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Following are profiles of the three Liberal Democratic Party executives appointed Sunday by Prime Minister Junichiro Koizumi in a shakeup of the LDP executive lineup:

Shinzo Abe

Appointed secretary general of the LDP, Abe had been serving as deputy chief Cabinet secretary since being named to the post in July 2000 by then Prime Minister Yoshiro Mori.

Abe, who turned 49 on Sunday, has been elected to the House of Representatives three times from Yamaguchi Prefecture. He was first elected to the chamber in 1993.

Under common Nagata-cho wisdom, Abe would be too young to serve in the party’s No. 2 post, but his sincere attitude and tough stance in dealing with North Korea’s abduction of Japanese citizens has provided him a high profile.

It was Abe who decided that the five former abductees who returned last October should stay in Japan despite an earlier plan that they would go back to Pyongyang within two weeks. The returnees and their relatives place great trust in Abe.

As if to confirm that his role as the top government official dealing with the abductions would end, he said on the eve of the LDP presidential election that “the government’s stance on the abduction issue will not change no matter who takes the post” as head of a special government coordinating panel on the abduction issue.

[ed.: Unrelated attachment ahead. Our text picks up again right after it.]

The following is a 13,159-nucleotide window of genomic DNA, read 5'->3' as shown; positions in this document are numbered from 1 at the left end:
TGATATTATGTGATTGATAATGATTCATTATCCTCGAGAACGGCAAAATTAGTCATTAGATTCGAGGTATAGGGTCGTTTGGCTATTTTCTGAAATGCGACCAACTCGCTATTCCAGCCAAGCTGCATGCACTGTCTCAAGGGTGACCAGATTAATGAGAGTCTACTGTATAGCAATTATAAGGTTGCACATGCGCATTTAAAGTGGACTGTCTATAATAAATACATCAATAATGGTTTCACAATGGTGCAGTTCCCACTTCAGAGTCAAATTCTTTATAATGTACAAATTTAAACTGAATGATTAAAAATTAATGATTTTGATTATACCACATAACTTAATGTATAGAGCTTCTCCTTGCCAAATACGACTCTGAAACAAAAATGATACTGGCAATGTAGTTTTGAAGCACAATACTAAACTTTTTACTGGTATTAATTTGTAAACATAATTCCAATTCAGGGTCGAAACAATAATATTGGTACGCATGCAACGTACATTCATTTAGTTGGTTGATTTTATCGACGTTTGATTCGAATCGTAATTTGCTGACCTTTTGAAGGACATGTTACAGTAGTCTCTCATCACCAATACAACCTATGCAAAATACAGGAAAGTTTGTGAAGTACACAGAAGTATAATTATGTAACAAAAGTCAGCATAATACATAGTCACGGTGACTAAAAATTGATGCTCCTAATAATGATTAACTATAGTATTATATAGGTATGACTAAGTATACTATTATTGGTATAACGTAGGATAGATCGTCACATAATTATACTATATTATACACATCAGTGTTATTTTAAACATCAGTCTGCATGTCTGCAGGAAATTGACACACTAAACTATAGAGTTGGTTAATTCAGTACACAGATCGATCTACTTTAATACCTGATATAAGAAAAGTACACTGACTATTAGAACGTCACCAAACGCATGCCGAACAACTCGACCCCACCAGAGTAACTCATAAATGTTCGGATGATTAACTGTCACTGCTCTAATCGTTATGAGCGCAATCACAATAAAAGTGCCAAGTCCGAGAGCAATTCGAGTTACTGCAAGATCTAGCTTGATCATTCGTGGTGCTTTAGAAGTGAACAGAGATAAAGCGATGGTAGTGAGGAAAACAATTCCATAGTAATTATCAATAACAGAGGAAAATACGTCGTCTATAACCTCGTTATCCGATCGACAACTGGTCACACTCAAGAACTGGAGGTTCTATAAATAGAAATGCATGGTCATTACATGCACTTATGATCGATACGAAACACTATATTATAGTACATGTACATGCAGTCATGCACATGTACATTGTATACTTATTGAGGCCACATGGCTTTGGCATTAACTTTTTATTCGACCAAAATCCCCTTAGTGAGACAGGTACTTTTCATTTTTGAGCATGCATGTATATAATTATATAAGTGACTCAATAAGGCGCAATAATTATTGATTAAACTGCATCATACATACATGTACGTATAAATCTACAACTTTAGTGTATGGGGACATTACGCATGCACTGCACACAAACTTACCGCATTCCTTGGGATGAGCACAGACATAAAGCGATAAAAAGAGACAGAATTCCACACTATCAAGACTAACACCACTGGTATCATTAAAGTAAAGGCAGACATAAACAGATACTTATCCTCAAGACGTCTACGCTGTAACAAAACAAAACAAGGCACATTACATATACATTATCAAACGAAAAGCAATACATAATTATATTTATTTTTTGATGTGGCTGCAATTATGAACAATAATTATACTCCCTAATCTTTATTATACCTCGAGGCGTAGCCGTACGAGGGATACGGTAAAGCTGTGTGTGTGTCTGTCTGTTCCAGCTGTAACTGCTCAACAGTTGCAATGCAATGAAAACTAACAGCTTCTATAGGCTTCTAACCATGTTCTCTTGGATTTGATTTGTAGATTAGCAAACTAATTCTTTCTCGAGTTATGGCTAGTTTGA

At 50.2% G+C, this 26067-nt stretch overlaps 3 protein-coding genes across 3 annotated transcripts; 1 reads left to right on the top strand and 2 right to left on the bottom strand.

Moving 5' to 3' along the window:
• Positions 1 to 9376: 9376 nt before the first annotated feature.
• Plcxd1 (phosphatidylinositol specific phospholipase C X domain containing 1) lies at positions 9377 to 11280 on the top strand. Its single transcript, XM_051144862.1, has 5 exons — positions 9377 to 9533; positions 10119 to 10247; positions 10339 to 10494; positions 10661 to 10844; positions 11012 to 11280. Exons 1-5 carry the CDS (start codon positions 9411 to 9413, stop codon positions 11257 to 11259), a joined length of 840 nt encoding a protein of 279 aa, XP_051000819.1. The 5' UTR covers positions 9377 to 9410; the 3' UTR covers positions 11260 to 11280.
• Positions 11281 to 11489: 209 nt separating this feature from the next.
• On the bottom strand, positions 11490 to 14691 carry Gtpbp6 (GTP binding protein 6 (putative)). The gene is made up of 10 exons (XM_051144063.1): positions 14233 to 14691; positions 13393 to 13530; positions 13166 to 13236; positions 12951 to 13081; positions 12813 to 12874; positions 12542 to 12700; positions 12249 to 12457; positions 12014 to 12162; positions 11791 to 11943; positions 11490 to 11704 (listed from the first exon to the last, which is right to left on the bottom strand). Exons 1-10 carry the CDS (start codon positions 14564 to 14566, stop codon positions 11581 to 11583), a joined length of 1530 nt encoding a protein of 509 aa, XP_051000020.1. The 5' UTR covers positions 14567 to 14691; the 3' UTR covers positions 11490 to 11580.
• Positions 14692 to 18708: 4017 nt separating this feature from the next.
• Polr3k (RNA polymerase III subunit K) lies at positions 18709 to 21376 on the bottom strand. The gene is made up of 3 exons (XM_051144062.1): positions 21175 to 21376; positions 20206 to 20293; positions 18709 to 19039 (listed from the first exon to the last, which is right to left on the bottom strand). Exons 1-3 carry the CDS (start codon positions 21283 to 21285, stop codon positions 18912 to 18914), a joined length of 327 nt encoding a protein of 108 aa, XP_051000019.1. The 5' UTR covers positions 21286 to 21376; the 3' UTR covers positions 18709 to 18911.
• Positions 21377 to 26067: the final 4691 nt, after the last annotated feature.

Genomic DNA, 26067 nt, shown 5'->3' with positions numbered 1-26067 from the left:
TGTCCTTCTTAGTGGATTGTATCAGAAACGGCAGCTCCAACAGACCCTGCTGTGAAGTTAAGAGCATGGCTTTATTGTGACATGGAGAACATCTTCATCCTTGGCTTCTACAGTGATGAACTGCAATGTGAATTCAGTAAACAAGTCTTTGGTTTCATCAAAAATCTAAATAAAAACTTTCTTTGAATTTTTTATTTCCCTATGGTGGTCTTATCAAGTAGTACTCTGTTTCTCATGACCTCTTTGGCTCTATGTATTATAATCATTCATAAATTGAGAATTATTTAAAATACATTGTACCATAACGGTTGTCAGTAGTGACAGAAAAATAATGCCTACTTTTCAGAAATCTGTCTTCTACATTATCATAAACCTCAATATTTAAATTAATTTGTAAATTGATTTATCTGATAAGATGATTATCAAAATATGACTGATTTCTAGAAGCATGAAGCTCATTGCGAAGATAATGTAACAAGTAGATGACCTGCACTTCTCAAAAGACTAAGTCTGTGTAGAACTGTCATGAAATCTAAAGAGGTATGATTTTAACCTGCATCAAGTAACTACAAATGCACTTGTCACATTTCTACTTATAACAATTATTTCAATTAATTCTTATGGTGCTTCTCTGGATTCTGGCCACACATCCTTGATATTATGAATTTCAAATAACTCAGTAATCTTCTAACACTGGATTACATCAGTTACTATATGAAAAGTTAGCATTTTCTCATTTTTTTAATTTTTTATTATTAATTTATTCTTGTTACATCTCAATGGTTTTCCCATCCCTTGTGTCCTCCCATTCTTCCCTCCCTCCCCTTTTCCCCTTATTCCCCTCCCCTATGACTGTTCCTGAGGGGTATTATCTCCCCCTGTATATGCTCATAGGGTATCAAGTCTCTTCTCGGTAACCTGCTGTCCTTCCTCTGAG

Mitsuo Horiuchi

Horiuchi is being kept on as chairman of the Executive Council, the party’s final decision-making body. The 73-year-old Horiuchi is the only key party executive to retain his post.

Horiuchi, first elected to the House of Representatives in 1976 from Yamanashi Prefecture, has been elected eight times and is one of the heavyweights in the party.

He formed his own faction in 2001 following a split in the faction led by former LDP Secretary General Koichi Kato, who tried in vain to oust then Prime Minister Yoshiro Mori by submitting a no-confidence motion.

Horiuchi has served as trade minister and labor minister and is well-versed in economic affairs.

He has criticized Koizumi’s economic policies, saying the government should put more emphasis on economic recovery by increasing government spending for public works. He has been particularly harsh on Financial Services Minister Heizo Takenaka for “making the economy worse.”

Fukushiro Nukaga

Appointed chairman of the LDP’s Policy Affairs Research Council, Nukaga has held numerous Cabinet posts, including Defense Agency chief, economic and fiscal policy minister and deputy chief Cabinet secretary.

The 59-year-old Nukaga was first elected to the Lower House in 1983 from Ibaraki Prefecture after serving two terms in the Ibaraki Prefectural Assembly. He was a reporter with the Sankei Shimbun before entering politics.

He is considered a future leader of the LDP’s largest faction, now led by former Prime Minister Ryutaro Hashimoto. He is a rival of Takao Fujii, another member of the Hashimoto faction who ran unsuccessfully against Koizumi in Saturday’s LDP presidential election.

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